CHINA LAKE, Calif. – Petty Officer 3rd Class Isaiah Foster, a native of Upper Sandusky, Ohio, plays a key role in supporting the Navy’s research, testing and evaluation of cutting-edge weapons systems for today’s sailors.
Foster is a yeoman serving at Naval Air Weapons Station (NAWS) China Lake, known as “Secret City.”
“A vast weapons testing and training range operated by the U.S. Navy in California’s Mojave Desert, this location is where military and civilian personnel developed or tested nearly every significant airborne weapon system since 1943,” said NAWS China Lake public affairs officer, Margo Allen.
As a Navy yeoman, Foster is responsible for all administrative duties for the command.
Foster is a 2014 Kentridge High School graduate. According to Foster, the values required to succeed in the Navy are similar to those found in Upper Sandusky.
“I learned communication skills necessary to serve in the Navy,” Foster said. “Without these skills the job would be a lot more difficult.”
NAWS China Lake is located in the Western Mojave Desert region of California, approximately 150 miles north of Los Angeles. The installation is the Navy’s largest single piece of real estate, representing 85 percent of the Navy’s land for Research, Development, Acquisition, Test and Evaluation (RDAT&E) use and 38 percent of the Navy’s land holdings worldwide. In total, its two ranges and main site cover more than 1.1 million acres, an area larger than the state of Rhode Island.
Operating a facility as large as China Lake is a monumental task, considering 19,600 square miles of restricted and controlled airspace makes up 12 percent of California’s total airspace. Compounding the challenge is the diverse nature of the operations that includes weapons testing and evaluation in air and ground ranges, research and development in highly sophisticated laboratories, and numerous science and technology projects ranging from sensors to chemical and material systems.
The workforce at China Lake is a combination of military, civilians and contractors employed across many different commands focused on researching and evaluating cutting edge technological systems, and training of Navy personnel preparing for combat in areas around the world.
China Lake and the men and women who serve there play a key role in the Navy’s broader mission of protecting American interests on the world’s oceans.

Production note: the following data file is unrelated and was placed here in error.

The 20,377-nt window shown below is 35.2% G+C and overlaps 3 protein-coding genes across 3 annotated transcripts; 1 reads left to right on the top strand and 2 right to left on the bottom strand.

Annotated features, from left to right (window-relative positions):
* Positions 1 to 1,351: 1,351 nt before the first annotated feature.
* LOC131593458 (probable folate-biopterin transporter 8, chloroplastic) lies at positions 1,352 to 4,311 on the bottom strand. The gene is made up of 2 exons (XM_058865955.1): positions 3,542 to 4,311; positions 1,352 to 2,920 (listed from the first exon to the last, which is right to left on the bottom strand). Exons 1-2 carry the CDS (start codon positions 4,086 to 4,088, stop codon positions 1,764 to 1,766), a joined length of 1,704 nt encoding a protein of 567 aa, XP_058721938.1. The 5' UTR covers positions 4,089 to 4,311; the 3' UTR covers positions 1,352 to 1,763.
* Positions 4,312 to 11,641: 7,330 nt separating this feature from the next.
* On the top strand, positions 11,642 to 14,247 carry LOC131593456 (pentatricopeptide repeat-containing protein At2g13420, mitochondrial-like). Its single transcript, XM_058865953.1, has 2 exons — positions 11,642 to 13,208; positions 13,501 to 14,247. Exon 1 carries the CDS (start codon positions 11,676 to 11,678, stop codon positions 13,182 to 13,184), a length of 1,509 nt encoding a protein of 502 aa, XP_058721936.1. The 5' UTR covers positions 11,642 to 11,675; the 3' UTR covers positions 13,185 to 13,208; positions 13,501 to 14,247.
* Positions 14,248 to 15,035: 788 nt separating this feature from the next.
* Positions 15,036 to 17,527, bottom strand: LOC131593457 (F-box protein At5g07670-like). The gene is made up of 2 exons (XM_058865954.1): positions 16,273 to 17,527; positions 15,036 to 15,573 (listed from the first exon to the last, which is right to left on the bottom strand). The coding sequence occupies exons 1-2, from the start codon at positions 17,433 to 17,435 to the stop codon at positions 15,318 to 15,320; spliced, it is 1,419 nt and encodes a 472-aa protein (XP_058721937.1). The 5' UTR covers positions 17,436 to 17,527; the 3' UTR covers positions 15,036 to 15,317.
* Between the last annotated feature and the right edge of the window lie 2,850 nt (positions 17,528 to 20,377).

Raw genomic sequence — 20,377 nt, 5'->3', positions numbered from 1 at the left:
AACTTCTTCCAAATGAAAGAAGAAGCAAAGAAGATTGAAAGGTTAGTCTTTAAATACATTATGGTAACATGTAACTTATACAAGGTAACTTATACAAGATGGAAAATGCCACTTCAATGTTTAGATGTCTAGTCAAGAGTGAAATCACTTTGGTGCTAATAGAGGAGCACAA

According to Navy officials, maintaining maritime superiority is a vital part of a Navy that is present today and prepared for tomorrow. The impact affects Americans and their interests around the world, as more than 70 percent of the Earth is covered by water and 90 percent of all trade travels by sea.
The foundation of the Navy the nation needs includes a focus on warfighting, warfighters and the future of the fighting force.
“I am confident that we will maximize the Navy we have today while delivering the Navy that our nation will rely upon tomorrow,” said Adm. Mike Gilday, Chief of Naval Operations. “We will do so with urgency. Our fleet will be a potent, formidable force that competes around the world every day, deterring those who would challenge us while reassuring our allies and partners.”
Though there are many ways for sailors to earn distinction in a command, community and career, Foster is most proud of being promoted to third class petty officer.
“It shows my growth and that I am working hard in my career,” Foster said.
As a member of the U.S. Navy, Foster, as well as other sailors, know they are a part of a service tradition providing unforgettable experiences through leadership development, world affairs and humanitarian assistance. Their efforts will have a lasting effect around the globe and for generations of sailors who will follow.
“Serving in the Navy means I am doing something with my life and allows me to give back my country,” Foster said.
Story courtesy of Navy Office Of Community Outreach.